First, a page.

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My Rabbit's Stomach is Making Gurgling Sounds

 
By MarĂ­a Besteiros, Expert veterinary assistant and canine/feline hairdresser.. July 1, 2020
My Rabbit's Stomach is Making Gurgling Sounds

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Digestive problems are some of the most frequent health issues in domestic rabbits. This is because there are so many factors which can compromise their gastrointestinal health. As sensitive animals, changes to their environment, diet or any aspect of their care can lead to various symptoms. Even psychological issues can result in gastrointestinal problems. What they eat is particularly important, which is why it is vital guardians learn everything they can about the needs of rabbits before adopting.

In this AnimalWised article, we discuss the reasons why your rabbit's stomach is making gurgling sounds. A certain amount of gas is to be expected for your rabbit, but if your bunny has bloat, it could mean there is a more severe problem. Keep reading to find out more.

You may also be interested in: My Cat Keeps Making Choking Noises

The digestive system of rabbits

To understand why a rabbit's stomach and intestines make gurgling sounds, we need to understand how their gastrointestinal system works. This system begins in the mouth, continues via the esophagus into the stomach, small intestine, large intestine, the cecum, the rectum and, finally, exits through the anus. Additionally, the salivary glands, liver, kidneys and pancreas are also vital parts of the rabbit digestive system.

While these components are common to many rabbit species, the rabbit has its own features which are more distinct. These include large incisors which are very sharp, necessary for cutting the tough grasses on which they feed. They also have molars and premolars to break down this fibrous food, moving from side to side to do so. The teeth of rabbits grow continuously throughout their lives. Abnormal teeth growth is something rabbit guardians need to regularly monitor.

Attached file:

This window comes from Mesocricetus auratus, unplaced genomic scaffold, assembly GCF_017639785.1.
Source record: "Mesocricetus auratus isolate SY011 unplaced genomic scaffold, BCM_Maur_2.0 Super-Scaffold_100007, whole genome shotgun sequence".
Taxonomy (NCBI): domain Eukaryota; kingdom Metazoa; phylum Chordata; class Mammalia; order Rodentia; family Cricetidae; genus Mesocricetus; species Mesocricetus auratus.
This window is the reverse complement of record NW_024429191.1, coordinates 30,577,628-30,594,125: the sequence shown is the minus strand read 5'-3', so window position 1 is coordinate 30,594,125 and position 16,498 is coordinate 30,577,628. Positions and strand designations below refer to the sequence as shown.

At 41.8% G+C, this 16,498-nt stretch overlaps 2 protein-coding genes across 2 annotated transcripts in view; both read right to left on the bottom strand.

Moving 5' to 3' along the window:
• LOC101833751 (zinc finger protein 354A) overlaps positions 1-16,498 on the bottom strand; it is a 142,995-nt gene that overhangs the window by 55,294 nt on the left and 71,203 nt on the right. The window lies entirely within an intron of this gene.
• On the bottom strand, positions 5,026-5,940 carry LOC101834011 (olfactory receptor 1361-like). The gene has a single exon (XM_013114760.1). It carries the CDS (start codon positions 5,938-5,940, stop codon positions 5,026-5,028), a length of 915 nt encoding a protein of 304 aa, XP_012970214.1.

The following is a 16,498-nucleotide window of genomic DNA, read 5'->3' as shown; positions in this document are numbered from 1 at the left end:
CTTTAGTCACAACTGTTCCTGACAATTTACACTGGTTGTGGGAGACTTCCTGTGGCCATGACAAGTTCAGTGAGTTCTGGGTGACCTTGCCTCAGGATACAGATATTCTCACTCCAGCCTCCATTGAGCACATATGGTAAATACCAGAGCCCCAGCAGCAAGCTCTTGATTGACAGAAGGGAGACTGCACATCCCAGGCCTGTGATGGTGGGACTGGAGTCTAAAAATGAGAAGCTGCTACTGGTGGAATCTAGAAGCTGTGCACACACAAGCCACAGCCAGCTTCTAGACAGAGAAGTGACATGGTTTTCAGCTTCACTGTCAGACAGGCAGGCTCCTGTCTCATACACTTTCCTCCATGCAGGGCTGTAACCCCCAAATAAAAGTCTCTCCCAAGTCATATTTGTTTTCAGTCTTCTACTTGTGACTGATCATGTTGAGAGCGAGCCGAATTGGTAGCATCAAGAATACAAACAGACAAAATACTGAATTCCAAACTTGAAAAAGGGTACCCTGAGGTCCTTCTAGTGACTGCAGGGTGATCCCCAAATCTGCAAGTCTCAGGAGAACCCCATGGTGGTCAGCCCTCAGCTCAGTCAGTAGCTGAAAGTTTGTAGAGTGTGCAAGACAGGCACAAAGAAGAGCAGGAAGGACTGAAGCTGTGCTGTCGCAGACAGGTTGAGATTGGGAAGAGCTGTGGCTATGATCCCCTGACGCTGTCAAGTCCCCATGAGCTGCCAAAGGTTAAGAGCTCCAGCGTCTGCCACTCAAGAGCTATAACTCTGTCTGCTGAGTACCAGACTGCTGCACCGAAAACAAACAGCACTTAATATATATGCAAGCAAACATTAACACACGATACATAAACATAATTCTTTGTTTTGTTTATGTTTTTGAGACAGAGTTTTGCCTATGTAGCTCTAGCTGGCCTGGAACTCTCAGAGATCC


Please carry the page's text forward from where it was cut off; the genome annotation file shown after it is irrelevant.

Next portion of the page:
After being chewed in the mouth, food reaches the monocavitary stomach and continues its journey to the intestines, where fermentation takes place. Rabbits carry out something known as hindgut fermentation, meaning the digestion takes place mainly in the large intestine and cecum. It is necessary to break down the large amount of cellulose in their diet.

Due to their fermentation, rabbits create two different types of feces. One is considered normal waste and consists mainly of non-fermentable fiber. The other is produced in the form of cecotropes. Cecotropes are a type of feces produced in the cecum which are softer and packed together. They are very important because they contain vital gut flora for good gastronintestinal transit. Cecotropes are usually eliminated at night and it is very important they are ingested, which usually occurs almost immediately. For this reason, the majority of rabbit droppings we find will be the normal fecal matter.

Rabbit diet

The diet of a rabbit must mainly be composed of:

  • Hay: hay provides them with the fiber they need for correct intestinal transit. Their diet will be made up of 80% hay.
  • Rabbit feed: the specific feed for rabbits will represent approximately 10-15% of the diet and usually comes in the form of pellets.
  • Fruit and vegetables: the remaining 5-10% is reserved for fresh vegetables and fruit. Not all are beneficial, only fruit and vegetables recommended for rabbits should be provided.

Of course, permanent access to clean and fresh water is essential. Dehydration in rabbits is a significant problem and can lead to many severe health issues.

Brushing rabbits

Finally, keep in mind that rabbits self-groom in a manner similar to cats. That is why it is advisable to brush them frequently. This should be performed daily during the molting season, so that they do not ingest an excessive amount of hair that could lead to gastrointestinal disorders This is especially important in individuals that do not consume enough hay and long-haired rabbits.

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Gastrointestinal stasis or paralytic ileus in rabbits (bloat)

When rabbits have trapped air in their digestive system, they cannot eliminate it in the same way as some other mammals. This causes the abdomen to inflate and the rabbit to stop eating. They will also have trouble defecating, either only producing a small amount of feces or none at all. The rabbit may also become severely dehydrated if they are unable to drink water.

Trapped air can result in gastrointestinal stasis, although this is not the only cause. It is a relatively common occurrence in rabbits, but it is also life threatening. This is because the rabbit is unable to eat. If this happens for longer than 24 hours, it is considered an emergency. It is also known as paralytic ileus as the intestines can no longer propel food through the GI tract.

Causes of gastrointestinal stasis or paralytic ileus

The most common causes of this type of hypomotility are:

  • Inadequate diet
  • Excessive carbohydrate consumption
  • Lack of fiber
  • Intake of toxic material
  • Lack of exercise
  • Pain
  • Psychological stress

In the next section we will look closer into intestinal obstructions in rabbits, something often referred to as bloat. If your rabbit's guts are making a gurgling sound, it is important to call the veterinarian if it persists.